Petition Group Begins Brigantine Ballot Battle
A group of Brigantine residents, intent on changing the resort community’s
commission form of government, yesterday submitted a petition to the city Clerk’s Office containing 1,547 signatures of local residents who want to put the government-change issue on the November ballot.
The group BEGIN (Brigantine Effort for Government Improvement Now) is recommending a change from the 58-year-old, three-member commission form of government to a seven-member council-manager form with an elected mayor. BEGIN needed 20 percent of the city’s approximately 5,300 voters, or nearly 1,100 signatures, by yesterday’s deadline.
The petition drive was sparked by the Atlantic County municipality’s proposed $1.5 million purchase of bayfront property, owned by former Mayor John Rogge, that had been carried on the city’s tax rolls as having a fair market value of $196,000. Because of public pressure, city officials backed out of the deal in July.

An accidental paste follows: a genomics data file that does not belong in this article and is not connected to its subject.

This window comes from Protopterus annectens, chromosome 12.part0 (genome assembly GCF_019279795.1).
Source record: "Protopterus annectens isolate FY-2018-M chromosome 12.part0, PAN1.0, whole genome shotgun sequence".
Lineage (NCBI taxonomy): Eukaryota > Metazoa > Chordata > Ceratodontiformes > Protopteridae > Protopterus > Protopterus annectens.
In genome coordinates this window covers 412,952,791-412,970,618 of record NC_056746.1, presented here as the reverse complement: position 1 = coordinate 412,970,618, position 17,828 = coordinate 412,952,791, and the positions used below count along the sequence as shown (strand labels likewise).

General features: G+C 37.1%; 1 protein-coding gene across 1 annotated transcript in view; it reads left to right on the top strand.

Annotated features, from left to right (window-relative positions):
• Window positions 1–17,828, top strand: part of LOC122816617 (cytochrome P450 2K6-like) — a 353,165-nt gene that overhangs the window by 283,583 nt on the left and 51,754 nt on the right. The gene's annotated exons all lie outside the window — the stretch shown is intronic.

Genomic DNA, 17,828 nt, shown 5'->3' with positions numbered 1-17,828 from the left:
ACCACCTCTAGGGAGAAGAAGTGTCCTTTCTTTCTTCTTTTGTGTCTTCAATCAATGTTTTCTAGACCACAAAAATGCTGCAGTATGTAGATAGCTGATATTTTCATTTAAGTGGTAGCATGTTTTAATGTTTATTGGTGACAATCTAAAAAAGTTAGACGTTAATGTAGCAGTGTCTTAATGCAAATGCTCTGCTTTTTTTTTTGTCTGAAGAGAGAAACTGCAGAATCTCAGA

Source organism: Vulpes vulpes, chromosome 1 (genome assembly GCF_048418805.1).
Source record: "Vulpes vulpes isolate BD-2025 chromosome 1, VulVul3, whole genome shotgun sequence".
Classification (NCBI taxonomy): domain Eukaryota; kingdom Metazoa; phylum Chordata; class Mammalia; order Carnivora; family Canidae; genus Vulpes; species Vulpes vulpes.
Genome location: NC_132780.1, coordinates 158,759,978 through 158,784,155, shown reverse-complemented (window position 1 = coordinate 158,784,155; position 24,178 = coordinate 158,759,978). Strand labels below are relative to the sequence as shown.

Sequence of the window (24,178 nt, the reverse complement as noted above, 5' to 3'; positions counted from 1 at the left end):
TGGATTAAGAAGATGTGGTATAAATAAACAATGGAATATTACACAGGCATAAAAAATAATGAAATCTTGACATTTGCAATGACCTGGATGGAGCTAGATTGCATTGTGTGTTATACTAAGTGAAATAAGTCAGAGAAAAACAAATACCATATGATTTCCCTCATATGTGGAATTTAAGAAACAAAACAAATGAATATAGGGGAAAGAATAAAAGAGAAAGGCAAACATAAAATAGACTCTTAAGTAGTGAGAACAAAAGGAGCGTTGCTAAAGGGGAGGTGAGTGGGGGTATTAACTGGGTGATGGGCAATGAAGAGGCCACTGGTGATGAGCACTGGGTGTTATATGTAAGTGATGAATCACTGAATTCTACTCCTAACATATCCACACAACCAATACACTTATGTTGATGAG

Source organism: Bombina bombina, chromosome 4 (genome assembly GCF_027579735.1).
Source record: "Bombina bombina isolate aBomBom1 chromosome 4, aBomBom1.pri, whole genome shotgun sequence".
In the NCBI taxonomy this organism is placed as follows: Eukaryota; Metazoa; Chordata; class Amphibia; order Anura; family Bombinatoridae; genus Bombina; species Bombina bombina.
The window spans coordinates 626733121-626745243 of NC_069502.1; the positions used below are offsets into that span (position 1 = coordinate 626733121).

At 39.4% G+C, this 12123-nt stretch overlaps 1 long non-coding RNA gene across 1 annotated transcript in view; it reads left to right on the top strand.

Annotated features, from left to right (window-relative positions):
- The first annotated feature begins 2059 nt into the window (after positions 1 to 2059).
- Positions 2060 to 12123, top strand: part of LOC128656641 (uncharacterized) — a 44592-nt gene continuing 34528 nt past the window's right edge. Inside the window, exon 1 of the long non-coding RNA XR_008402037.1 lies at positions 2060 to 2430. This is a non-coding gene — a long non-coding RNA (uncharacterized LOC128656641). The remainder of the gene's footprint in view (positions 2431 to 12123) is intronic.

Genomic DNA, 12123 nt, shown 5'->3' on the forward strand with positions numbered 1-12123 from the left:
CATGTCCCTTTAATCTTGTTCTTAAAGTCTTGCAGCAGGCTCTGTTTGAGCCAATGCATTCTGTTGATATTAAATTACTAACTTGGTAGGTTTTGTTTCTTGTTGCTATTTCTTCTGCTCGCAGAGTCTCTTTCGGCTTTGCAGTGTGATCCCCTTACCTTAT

Residents are also angered over the proposed sale of a section of the Brigantine Country Club and Golf Course to a California company that wants to build housing there.
BEGIN member Nancy McConlogue that said the success of the petition drive reveals that residents “feel very strongly that the commission government has outlived its usefulness.”
However, Brigantine Mayor Edward Kline, an opponent of the change, contends that the present form of government “has been effective.” He has stated repeatedly throughout the controversy, “Vote us out of office if you want, but don’t change the form of government.”
Under the present three-member commission form, the mayor is a member of the commission who is selected by his fellow commissioners.
Kline also suggested that many of the signatures presented may be those of summer residents who live elsewhere. But McConlogue said that BEGIN had gone over the signatures and “perhaps three are summer visitors. All the rest are legitimate” year-round residents.
City Clerk Agnes Phillips has 20 days to validate the signatures. If additional signatures are needed, BEGIN will have 10 additional days to submit more names. Then, the city then has five more days to validate the added signatures before the question is placed on the November ballot.
McConlogue said BEGIN will continue gathering additional signatures and registering new voters. Of the 1,547 names submitted yesterday, she said, 362 are new voters.